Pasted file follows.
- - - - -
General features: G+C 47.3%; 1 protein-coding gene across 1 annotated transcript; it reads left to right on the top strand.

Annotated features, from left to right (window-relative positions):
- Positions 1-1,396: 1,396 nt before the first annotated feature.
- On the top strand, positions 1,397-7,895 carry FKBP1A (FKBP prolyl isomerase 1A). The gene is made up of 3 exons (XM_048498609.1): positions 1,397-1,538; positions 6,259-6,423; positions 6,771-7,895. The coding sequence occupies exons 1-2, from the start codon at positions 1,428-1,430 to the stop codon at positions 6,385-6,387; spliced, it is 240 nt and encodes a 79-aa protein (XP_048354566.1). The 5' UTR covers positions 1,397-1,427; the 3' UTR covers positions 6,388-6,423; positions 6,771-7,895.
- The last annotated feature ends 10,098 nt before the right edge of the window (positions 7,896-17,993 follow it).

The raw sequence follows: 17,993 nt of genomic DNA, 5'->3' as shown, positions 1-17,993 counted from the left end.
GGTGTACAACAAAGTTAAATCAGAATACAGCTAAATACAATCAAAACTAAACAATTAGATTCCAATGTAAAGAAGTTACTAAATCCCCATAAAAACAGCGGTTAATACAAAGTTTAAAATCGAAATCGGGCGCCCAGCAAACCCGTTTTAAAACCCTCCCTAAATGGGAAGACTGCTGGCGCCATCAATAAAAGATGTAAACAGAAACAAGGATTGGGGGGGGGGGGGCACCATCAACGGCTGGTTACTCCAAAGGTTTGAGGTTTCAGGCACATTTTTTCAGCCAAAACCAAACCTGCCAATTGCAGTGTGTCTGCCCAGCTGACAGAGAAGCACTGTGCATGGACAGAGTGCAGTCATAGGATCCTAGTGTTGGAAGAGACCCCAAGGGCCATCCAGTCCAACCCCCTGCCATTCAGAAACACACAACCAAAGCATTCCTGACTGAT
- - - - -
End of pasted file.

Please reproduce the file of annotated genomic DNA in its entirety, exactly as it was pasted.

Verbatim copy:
General features: G+C 47.3%; 1 protein-coding gene across 1 annotated transcript; it reads left to right on the top strand.

Annotated features, from left to right (window-relative positions):
- Positions 1-1,396: 1,396 nt before the first annotated feature.
- On the top strand, positions 1,397-7,895 carry FKBP1A (FKBP prolyl isomerase 1A). The gene is made up of 3 exons (XM_048498609.1): positions 1,397-1,538; positions 6,259-6,423; positions 6,771-7,895. The coding sequence occupies exons 1-2, from the start codon at positions 1,428-1,430 to the stop codon at positions 6,385-6,387; spliced, it is 240 nt and encodes a 79-aa protein (XP_048354566.1). The 5' UTR covers positions 1,397-1,427; the 3' UTR covers positions 6,388-6,423; positions 6,771-7,895.
- The last annotated feature ends 10,098 nt before the right edge of the window (positions 7,896-17,993 follow it).

The raw sequence follows: 17,993 nt of genomic DNA, 5'->3' as shown, positions 1-17,993 counted from the left end.
GGTGTACAACAAAGTTAAATCAGAATACAGCTAAATACAATCAAAACTAAACAATTAGATTCCAATGTAAAGAAGTTACTAAATCCCCATAAAAACAGCGGTTAATACAAAGTTTAAAATCGAAATCGGGCGCCCAGCAAACCCGTTTTAAAACCCTCCCTAAATGGGAAGACTGCTGGCGCCATCAATAAAAGATGTAAACAGAAACAAGGATTGGGGGGGGGGGGGCACCATCAACGGCTGGTTACTCCAAAGGTTTGAGGTTTCAGGCACATTTTTTCAGCCAAAACCAAACCTGCCAATTGCAGTGTGTCTGCCCAGCTGACAGAGAAGCACTGTGCATGGACAGAGTGCAGTCATAGGATCCTAGTGTTGGAAGAGACCCCAAGGGCCATCCAGTCCAACCCCCTGCCATTCAGAAACACACAACCAAAGCATTCCTGACTGAT